Pulling Out the Stops for a White Tie Feast

At Georges de Paris, Washington's exclusive tailor shop, a flurry of last-minute preparations are under way.

Monday's state dinner honoring Queen Elizabeth II is the first white-tie event at the White House in 13 years. The last one was hosted by President Clinton for the emperor of Japan.

With only 134 guests on the list, the dinner is the hottest ticket in town -- a veritable who's who of Washington elite.

The guest list is officially a secret, but some names are trickling out. Defense Secretary Robert Gates will be there. So will Speaker of the House Nancy Pelosi, indicating at least a temporary truce in what is right now a highly polarized city.

Leticia Baldrige, who planned a number of state dinners as social secretary to Jacqueline Kennedy during the ultra-elegant days of Camelot, says the list will likely include some high-profile members of the media and some celebrities.

"It's a very frenzied sight in the dining room as people are saying to one another, 'Well, who are you? How important are you to have been invited to this?'" she said.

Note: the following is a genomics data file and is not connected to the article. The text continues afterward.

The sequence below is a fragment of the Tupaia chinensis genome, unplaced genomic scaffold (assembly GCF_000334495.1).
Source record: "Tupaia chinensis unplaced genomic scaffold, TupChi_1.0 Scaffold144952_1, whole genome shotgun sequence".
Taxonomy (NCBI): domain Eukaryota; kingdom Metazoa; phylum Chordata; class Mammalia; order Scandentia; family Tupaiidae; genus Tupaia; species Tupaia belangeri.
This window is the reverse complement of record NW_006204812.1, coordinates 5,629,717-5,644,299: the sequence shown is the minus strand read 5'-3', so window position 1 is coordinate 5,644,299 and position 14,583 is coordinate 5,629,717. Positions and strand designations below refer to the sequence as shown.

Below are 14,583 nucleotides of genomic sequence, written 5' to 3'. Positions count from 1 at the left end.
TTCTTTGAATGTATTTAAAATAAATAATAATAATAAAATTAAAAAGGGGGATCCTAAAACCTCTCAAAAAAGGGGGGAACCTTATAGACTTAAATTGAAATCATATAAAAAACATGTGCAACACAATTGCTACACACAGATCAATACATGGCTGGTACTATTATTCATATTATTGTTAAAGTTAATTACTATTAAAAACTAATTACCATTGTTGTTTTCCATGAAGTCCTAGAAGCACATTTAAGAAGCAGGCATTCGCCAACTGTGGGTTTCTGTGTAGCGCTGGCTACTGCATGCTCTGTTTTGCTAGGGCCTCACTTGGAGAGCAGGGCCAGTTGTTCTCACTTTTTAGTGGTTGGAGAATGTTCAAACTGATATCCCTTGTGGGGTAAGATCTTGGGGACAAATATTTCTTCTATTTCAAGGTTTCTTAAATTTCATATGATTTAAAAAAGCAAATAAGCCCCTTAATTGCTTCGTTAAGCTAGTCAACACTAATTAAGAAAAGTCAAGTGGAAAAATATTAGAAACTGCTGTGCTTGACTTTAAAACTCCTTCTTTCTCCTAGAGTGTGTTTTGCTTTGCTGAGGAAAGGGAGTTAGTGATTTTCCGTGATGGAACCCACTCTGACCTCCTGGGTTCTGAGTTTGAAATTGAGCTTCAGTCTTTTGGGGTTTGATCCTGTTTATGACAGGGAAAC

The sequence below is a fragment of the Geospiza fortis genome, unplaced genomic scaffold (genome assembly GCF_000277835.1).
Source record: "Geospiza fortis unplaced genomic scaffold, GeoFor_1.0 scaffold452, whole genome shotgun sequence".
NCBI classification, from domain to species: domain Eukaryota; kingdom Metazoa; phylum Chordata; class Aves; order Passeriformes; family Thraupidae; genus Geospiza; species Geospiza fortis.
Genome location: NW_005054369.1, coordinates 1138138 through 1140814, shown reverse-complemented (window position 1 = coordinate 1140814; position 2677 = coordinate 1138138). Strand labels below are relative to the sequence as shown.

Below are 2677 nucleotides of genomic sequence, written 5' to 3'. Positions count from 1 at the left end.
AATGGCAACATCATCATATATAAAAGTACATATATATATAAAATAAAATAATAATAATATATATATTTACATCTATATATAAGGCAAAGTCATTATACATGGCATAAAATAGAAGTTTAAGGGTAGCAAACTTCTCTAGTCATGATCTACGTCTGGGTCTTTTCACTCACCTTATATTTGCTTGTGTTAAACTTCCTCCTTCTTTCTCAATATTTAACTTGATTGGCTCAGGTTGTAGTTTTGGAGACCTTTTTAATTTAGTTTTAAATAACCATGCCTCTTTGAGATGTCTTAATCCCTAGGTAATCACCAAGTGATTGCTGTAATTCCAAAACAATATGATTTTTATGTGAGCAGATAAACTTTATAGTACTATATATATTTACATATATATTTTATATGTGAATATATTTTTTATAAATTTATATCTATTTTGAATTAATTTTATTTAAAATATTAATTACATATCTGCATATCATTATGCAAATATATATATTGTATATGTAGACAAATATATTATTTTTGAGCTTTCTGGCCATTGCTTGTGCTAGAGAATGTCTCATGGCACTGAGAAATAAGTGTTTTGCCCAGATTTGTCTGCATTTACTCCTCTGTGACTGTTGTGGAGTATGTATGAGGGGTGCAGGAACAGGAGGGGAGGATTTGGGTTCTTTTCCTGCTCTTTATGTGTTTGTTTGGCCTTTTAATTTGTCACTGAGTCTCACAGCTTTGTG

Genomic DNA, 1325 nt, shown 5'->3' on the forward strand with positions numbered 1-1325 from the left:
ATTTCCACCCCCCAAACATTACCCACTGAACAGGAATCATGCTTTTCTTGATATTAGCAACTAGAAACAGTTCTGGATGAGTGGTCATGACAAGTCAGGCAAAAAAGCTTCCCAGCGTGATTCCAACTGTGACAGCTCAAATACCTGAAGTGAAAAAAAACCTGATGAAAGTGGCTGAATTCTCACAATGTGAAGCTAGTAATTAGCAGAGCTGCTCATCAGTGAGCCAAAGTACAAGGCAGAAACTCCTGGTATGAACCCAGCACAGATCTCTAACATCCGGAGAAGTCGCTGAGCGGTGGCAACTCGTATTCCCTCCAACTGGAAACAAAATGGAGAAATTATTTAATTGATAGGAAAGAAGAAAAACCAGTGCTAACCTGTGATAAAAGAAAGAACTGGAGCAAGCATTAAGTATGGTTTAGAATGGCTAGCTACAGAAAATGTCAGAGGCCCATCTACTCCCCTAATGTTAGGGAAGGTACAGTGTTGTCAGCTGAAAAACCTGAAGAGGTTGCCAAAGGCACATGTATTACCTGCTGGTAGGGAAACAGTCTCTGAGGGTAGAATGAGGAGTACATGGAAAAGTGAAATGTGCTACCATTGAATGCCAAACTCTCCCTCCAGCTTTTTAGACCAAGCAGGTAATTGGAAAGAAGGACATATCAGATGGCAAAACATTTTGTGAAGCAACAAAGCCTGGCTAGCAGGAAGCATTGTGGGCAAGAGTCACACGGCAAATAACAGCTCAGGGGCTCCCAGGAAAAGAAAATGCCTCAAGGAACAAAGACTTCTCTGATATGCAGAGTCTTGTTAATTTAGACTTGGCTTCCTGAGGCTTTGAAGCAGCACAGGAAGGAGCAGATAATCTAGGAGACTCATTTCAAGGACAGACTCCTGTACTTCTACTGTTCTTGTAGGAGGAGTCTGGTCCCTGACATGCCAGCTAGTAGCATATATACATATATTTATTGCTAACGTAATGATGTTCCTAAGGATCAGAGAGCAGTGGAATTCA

The dinner is something of a reciprocal affair: When President Bush visited England in 2003, he and the first lady attended a white tie gala at Buckingham Palace.

But the president has repeatedly made it clear he's far more comfortable in workout gear. Laura Bush told ABC News it took a nudge from Secretary of State Condoleezza Rice to get her husband to agree to the tails.

For days, the White House has been in a frenzy of preparation, attending to floral arrangements and food. The dinner will have five courses instead of the usual four. The main course will be lamb, served on the gold-rimmed china bought during the Clinton years.

Tailor Georges made the white-tie outfit that President Bush wore at Buckingham Monday night, but a tag on one suit reads "George Bush." Another tag reads "Rudolph Giuliani."

And how does the president look in his white tie?

"Oh, he looks like fantastic," said Georges. "[He's got] a lot of personality. Nice, good looking."

Baldrige concurs.

Despite his Texan swagger, "He is not a naive president," she said. "He is very well-schooled and very suave and sophisticated."

... Even if he doesn't always want people to know it.